An employee wrote a complaint letter to the management of his employer complaining against his supervisor about staff duty roster arrangements. The management gave a copy of the complaint letter to the supervisor so that he could respond to the complaint in person. Later, the management sent a copy of a memo to the supervisor that set out the management's findings in respect of the complaint. The letter and the memo contained information relating to the employee. The supervisor posted copies of the complaint letter and the memo on a notice board inside the staff rest room for the information of colleagues about the complaint and related findings.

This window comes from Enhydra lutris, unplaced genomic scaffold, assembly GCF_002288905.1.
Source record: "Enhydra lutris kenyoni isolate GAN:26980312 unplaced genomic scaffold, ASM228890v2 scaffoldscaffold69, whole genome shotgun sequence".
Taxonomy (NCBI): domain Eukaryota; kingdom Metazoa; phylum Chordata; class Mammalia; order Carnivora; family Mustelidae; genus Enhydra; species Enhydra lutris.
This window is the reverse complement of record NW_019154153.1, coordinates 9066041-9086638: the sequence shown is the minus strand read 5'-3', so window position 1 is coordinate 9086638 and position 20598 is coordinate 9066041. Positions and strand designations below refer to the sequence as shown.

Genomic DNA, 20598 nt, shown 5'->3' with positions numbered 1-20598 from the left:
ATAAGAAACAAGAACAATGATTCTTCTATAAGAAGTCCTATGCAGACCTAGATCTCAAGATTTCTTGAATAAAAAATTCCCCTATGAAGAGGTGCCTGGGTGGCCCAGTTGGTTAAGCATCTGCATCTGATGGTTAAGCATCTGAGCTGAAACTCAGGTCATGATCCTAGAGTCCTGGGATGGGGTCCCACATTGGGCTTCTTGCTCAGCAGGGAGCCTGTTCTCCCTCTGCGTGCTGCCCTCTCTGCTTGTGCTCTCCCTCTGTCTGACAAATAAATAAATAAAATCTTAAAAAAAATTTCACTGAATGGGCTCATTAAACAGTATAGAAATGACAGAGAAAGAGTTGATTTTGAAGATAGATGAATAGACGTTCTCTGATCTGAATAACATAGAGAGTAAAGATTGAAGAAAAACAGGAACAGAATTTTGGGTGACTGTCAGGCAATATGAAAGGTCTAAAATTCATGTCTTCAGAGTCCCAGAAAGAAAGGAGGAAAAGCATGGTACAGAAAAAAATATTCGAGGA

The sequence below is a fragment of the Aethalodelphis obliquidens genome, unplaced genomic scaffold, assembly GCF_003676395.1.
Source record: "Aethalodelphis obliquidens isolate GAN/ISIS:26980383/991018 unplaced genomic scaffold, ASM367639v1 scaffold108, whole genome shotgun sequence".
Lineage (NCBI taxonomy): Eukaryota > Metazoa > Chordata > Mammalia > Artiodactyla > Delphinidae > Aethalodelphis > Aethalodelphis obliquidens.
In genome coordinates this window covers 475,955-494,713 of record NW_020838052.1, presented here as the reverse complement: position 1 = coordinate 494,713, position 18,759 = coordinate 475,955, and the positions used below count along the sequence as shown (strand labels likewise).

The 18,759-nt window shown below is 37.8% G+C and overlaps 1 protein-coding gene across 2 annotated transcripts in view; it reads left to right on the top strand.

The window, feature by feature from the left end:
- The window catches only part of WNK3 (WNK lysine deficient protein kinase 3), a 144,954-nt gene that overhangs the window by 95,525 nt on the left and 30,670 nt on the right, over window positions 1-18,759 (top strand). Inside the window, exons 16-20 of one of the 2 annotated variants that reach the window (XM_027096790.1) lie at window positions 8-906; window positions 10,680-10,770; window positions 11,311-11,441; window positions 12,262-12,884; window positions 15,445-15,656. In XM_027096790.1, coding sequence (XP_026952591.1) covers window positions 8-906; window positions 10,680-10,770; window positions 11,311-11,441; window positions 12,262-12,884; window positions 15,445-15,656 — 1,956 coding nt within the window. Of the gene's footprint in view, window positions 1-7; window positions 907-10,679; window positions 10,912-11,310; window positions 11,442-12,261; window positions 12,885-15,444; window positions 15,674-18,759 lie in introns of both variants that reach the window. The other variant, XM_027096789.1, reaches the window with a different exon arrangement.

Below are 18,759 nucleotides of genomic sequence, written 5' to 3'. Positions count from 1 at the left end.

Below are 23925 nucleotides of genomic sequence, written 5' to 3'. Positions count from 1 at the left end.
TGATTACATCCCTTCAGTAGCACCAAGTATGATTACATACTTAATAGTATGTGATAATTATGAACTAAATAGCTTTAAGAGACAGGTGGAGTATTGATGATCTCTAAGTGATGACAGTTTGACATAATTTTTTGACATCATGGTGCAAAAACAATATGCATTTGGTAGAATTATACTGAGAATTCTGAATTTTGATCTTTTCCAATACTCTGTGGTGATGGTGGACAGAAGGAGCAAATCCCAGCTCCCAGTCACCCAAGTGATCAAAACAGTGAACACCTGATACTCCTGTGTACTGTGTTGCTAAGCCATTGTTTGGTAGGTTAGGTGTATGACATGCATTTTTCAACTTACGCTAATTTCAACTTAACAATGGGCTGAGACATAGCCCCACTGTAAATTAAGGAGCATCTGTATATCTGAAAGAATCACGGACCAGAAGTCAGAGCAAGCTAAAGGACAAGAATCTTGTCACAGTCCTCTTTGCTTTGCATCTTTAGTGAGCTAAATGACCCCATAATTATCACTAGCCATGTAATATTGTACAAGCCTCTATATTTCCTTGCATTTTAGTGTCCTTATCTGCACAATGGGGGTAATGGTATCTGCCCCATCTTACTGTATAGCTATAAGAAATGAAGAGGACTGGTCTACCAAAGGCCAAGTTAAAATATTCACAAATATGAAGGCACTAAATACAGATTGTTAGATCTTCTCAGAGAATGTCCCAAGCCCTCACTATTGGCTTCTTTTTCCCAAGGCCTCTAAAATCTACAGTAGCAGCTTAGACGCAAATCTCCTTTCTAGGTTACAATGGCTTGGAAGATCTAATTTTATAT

Although copies of the letter and the memo were supplied to the supervisor without his solicitation in the first place, by subsequently posting the letter and the memo on the notice board, the supervisor had made himself a data user in respect of the employee's data. The supervisor, in receiving the data, ought to have known that the data were to be used for investigating the complaint made by the employee. Even if the employee were to be invited to give his consent, it was unlikely that he would have given consent to the public display of those data. The posting of copies of the letter and the memo on the notice board causing display of the employee's personal data to parties unrelated to the complaint was an act contrary to the requirements of DPP3.